In tune with UN Human Rights Commissioner Michelle Bachelet, BNP on Thursday demanded an independent investigation into the incidents of human rights violations, including enforced disappearances and extrajudicial killings, under the supervision of the UN.
“More than 600 political leaders and activists, civil society members and labour leaders have been subjected to enforced disappearance. Most of them were not found…enforced disappearance is a crime against humanity. Making a person disappear by the state is a grievous offence. It can’t be accepted. So, this type of crime should be investigated,” said BNP Secretary General Mirza Fakhrul Islam Alamgir.
Talking to reporters at BNP chairperson’s Gulshan office, he said the UN Human Rights Commissioner rightly said a fair, neutral and independent inquiry must be carried out into the incidents and those involved in such crimes will have to be brought to justice.
Also read: BNP meets UN Human Rights Commission's Asia-Pacific chief
The BNP leader said Bachelet also talked about the Rapid Action Battalion’s involvement with such incidents.
“We want an independent investigation under the supervision of the UN into the incidents to reveal the truth and take action against all those to be found involved (with the human rights violations),” he said.
Fakhrul said the UN rights chief's statements on enforced disappearances, extrajudicial killings and the human rights situations in Bangladesh have proved the truth of what the BNP has long been saying about the matters.
“We’ve long been saying that the enforced disappearances, killings and extrajudicial killings have been taking place with state patron. It’s a big problem,” he said.
Stating that people in Bangladesh were not known to the world of enforced disappearance, Fakhrul said it was Awami League which introduced enforced disappearance in the country after returning to power in 2008.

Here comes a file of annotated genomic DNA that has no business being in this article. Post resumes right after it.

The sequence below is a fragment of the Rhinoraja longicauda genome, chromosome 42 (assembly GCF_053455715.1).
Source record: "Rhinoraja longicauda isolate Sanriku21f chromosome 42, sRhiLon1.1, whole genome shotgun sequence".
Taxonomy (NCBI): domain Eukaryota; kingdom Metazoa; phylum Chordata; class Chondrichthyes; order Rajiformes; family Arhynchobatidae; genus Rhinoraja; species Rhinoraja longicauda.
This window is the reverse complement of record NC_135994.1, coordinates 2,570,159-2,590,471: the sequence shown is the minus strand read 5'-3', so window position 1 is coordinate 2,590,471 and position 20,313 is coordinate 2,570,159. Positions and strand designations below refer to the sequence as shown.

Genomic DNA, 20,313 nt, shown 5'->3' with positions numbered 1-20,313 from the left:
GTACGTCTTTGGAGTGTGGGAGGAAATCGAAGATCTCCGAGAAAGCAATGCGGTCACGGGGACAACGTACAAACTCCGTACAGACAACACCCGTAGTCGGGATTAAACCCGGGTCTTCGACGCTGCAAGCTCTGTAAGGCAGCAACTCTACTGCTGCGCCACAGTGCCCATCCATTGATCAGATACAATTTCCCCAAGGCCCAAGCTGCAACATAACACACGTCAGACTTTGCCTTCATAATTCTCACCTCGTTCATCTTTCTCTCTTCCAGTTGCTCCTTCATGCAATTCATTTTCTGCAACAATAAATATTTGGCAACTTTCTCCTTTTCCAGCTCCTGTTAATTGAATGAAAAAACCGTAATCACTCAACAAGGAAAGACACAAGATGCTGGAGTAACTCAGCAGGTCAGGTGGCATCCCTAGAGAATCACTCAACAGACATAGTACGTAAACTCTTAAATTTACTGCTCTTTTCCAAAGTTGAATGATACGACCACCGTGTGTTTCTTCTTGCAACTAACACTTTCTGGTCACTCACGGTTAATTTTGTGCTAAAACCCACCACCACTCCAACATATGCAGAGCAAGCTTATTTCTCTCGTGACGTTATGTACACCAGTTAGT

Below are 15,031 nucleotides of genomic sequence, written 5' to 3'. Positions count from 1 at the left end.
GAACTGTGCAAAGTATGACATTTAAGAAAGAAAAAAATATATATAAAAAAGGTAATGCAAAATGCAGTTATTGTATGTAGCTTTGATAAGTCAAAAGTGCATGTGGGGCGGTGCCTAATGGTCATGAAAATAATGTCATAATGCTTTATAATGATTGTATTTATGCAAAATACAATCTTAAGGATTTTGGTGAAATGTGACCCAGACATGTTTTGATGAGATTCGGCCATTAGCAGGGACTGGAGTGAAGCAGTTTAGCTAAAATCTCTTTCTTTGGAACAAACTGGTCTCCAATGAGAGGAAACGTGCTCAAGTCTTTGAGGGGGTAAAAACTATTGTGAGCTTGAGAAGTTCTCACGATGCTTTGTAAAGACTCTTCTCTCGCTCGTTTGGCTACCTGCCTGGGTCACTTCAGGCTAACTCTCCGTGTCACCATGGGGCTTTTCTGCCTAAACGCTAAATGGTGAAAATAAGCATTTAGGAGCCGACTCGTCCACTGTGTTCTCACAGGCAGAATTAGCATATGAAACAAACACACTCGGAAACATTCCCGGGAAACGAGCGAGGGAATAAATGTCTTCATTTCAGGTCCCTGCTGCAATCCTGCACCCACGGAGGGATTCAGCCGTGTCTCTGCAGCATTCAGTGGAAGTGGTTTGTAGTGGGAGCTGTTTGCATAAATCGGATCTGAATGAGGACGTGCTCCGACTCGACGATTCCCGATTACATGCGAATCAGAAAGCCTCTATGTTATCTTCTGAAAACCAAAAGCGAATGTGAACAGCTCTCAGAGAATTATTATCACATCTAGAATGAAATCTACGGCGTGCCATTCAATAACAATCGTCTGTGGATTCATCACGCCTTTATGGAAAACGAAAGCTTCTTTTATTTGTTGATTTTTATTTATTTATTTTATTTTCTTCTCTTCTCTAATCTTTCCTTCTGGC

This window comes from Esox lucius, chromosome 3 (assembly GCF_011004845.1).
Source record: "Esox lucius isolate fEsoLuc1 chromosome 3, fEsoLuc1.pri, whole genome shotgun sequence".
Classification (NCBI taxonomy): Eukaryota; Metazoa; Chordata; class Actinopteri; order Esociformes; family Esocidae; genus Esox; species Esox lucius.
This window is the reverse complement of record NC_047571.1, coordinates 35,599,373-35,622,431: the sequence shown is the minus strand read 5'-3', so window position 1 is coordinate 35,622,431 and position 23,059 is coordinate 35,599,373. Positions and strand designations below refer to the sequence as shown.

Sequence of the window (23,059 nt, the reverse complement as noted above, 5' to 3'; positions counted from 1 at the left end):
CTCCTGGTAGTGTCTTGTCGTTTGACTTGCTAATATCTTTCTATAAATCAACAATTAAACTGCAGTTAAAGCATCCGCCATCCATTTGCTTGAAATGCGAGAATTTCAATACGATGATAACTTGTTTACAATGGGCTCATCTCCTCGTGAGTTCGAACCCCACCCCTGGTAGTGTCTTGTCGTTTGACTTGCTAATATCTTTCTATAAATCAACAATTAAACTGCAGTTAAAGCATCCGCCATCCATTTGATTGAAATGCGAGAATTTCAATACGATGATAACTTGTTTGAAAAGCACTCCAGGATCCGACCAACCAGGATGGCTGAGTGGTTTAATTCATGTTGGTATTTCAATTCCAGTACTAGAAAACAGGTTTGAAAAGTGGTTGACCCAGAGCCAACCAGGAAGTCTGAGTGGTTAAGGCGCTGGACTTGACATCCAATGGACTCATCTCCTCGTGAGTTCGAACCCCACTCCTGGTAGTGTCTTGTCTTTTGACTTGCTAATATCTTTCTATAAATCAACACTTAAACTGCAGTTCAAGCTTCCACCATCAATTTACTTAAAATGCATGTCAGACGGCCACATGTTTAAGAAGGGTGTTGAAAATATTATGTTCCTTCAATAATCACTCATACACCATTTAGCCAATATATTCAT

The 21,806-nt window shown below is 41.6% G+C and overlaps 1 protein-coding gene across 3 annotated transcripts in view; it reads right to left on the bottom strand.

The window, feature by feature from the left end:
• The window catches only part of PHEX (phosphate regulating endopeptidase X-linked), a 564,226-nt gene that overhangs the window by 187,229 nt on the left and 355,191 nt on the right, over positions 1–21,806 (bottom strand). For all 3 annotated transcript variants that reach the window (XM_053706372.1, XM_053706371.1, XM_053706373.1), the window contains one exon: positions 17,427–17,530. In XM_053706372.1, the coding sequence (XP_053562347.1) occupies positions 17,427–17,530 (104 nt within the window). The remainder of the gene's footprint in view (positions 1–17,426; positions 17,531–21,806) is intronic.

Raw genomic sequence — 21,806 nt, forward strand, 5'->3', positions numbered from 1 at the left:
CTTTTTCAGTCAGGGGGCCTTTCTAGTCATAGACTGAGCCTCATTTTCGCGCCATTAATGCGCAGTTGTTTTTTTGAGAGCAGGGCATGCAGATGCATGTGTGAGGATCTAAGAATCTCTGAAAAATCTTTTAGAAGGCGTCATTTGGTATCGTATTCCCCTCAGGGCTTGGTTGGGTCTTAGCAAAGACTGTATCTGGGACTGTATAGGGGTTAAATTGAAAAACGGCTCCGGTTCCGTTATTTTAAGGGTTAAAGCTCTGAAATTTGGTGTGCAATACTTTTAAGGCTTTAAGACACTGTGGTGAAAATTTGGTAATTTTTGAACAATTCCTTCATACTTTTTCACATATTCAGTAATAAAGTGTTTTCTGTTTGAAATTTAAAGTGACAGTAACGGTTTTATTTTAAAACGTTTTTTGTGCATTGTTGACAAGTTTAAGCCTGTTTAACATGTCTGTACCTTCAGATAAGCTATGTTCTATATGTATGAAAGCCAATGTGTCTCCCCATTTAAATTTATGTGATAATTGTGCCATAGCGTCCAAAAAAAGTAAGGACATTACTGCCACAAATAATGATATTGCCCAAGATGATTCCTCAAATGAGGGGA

Referring to Awami League general secretary Obaidul Quader’s remark that the United Nations has no jurisdiction to investigate any incidents of extrajudicial killings and enforced disappearances in Bangladesh, Fakhrul said the ruling party leader ostensibly admitted that these incidents happened here through his comment.
Earlier at a press conference on Wednesday, UN Human Rights Commissioner Michelle Bachelet voiced deep concerns over the allegations of enforced disappearances, extrajudicial killings and torture in Bangladesh.
Also read: BNP renews call for Khaleda’s unconditional release
She also spoke of a neutral, independent and transparent investigation into the allegations, saying her office is ready to provide advice on how such a mechanism could be designed in line with international standards.
Replying to a question, Fakhrul said there is no atmosphere in the country to engage in talks with the ruling party over the country's political crisis.
“The political crisis here can't be resolved until our chairperson Begum Khaleda Zia is released, the cases (filed against our leaders and activists) are withdrawn and until this government resigns handing over power to a neutral caretaker government and dissolving Parliament,” he said.
Trashing some media reports on BNP chairperson Khaleda Zia’s worsening health condition, Fakhrul said she is now doing well and all the parameters of her health are good.
“I've talked to doctors they said she has no new major problem. Basically, she is ill with various health complications. But nothing new happened to take her to a hospital. Her condition has deteriorated further," he said.